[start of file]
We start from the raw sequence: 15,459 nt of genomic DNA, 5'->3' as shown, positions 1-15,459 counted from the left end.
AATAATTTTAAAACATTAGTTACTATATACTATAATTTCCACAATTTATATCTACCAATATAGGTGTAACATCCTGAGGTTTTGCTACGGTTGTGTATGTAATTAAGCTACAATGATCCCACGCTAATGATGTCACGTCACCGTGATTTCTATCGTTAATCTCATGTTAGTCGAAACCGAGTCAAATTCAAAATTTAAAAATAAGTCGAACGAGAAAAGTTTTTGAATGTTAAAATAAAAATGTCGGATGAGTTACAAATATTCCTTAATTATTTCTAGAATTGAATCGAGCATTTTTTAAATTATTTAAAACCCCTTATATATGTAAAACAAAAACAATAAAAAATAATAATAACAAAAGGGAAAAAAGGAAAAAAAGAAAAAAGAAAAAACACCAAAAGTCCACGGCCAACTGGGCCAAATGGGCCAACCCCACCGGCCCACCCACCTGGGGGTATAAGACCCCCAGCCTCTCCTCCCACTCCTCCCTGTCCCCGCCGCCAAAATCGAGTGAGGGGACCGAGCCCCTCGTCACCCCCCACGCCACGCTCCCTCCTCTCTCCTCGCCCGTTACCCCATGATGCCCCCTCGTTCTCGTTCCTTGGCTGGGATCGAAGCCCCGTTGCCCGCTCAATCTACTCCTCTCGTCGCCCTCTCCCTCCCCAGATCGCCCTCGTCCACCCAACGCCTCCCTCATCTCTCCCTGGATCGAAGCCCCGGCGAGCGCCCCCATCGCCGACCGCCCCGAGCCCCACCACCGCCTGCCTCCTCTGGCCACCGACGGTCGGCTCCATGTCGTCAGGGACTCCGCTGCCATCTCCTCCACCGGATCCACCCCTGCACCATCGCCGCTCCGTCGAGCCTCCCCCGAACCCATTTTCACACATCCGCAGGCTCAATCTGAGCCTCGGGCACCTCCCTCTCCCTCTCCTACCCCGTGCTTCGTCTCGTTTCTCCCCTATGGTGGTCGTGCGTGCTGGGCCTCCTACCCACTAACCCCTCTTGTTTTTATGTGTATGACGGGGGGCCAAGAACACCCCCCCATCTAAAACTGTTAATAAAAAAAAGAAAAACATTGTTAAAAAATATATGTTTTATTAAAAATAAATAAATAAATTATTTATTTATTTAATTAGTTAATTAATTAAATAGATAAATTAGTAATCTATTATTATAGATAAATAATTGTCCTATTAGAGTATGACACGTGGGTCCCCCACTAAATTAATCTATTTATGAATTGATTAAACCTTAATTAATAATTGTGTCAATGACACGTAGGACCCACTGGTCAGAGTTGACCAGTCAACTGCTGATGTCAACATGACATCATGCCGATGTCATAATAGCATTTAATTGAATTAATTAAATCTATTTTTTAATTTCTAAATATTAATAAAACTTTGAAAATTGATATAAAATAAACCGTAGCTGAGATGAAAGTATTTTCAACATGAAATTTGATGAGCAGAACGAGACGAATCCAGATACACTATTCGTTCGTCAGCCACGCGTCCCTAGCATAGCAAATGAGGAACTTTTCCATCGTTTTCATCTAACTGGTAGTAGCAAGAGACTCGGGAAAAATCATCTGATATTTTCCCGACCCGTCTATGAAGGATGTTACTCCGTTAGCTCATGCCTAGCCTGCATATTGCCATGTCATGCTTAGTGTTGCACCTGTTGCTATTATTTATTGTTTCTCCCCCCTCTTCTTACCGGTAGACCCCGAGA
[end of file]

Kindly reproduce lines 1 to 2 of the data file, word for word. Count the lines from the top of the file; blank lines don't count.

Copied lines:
We start from the raw sequence: 15,459 nt of genomic DNA, 5'->3' as shown, positions 1-15,459 counted from the left end.
AATAATTTTAAAACATTAGTTACTATATACTATAATTTCCACAATTTATATCTACCAATATAGGTGTAACATCCTGAGGTTTTGCTACGGTTGTGTATGTAATTAAGCTACAATGATCCCACGCTAATGATGTCACGTCACCGTGATTTCTATCGTTAATCTCATGTTAGTCGAAACCGAGTCAAATTCAAAATTTAAAAATAAGTCGAACGAGAAAAGTTTTTGAATGTTAAAATAAAAATGTCGGATGAGTTACAAATATTCCTTAATTATTTCTAGAATTGAATCGAGCATTTTTTAAATTATTTAAAACCCCTTATATATGTAAAACAAAAACAATAAAAAATAATAATAACAAAAGGGAAAAAAGGAAAAAAAGAAAAAAGAAAAAACACCAAAAGTCCACGGCCAACTGGGCCAAATGGGCCAACCCCACCGGCCCACCCACCTGGGGGTATAAGACCCCCAGCCTCTCCTCCCACTCCTCCCTGTCCCCGCCGCCAAAATCGAGTGAGGGGACCGAGCCCCTCGTCACCCCCCACGCCACGCTCCCTCCTCTCTCCTCGCCCGTTACCCCATGATGCCCCCTCGTTCTCGTTCCTTGGCTGGGATCGAAGCCCCGTTGCCCGCTCAATCTACTCCTCTCGTCGCCCTCTCCCTCCCCAGATCGCCCTCGTCCACCCAACGCCTCCCTCATCTCTCCCTGGATCGAAGCCCCGGCGAGCGCCCCCATCGCCGACCGCCCCGAGCCCCACCACCGCCTGCCTCCTCTGGCCACCGACGGTCGGCTCCATGTCGTCAGGGACTCCGCTGCCATCTCCTCCACCGGATCCACCCCTGCACCATCGCCGCTCCGTCGAGCCTCCCCCGAACCCATTTTCACACATCCGCAGGCTCAATCTGAGCCTCGGGCACCTCCCTCTCCCTCTCCTACCCCGTGCTTCGTCTCGTTTCTCCCCTATGGTGGTCGTGCGTGCTGGGCCTCCTACCCACTAACCCCTCTTGTTTTTATGTGTATGACGGGGGGCCAAGAACACCCCCCCATCTAAAACTGTTAATAAAAAAAAGAAAAACATTGTTAAAAAATATATGTTTTATTAAAAATAAATAAATAAATTATTTATTTATTTAATTAGTTAATTAATTAAATAGATAAATTAGTAATCTATTATTATAGATAAATAATTGTCCTATTAGAGTATGACACGTGGGTCCCCCACTAAATTAATCTATTTATGAATTGATTAAACCTTAATTAATAATTGTGTCAATGACACGTAGGACCCACTGGTCAGAGTTGACCAGTCAACTGCTGATGTCAACATGACATCATGCCGATGTCATAATAGCATTTAATTGAATTAATTAAATCTATTTTTTAATTTCTAAATATTAATAAAACTTTGAAAATTGATATAAAATAAACCGTAGCTGAGATGAAAGTATTTTCAACATGAAATTTGATGAGCAGAACGAGACGAATCCAGATACACTATTCGTTCGTCAGCCACGCGTCCCTAGCATAGCAAATGAGGAACTTTTCCATCGTTTTCATCTAACTGGTAGTAGCAAGAGACTCGGGAAAAATCATCTGATATTTTCCCGACCCGTCTATGAAGGATGTTACTCCGTTAGCTCATGCCTAGCCTGCATATTGCCATGTCATGCTTAGTGTTGCACCTGTTGCTATTATTTATTGTTTCTCCCCCCTCTTCTTACCGGTAGACCCCGAGA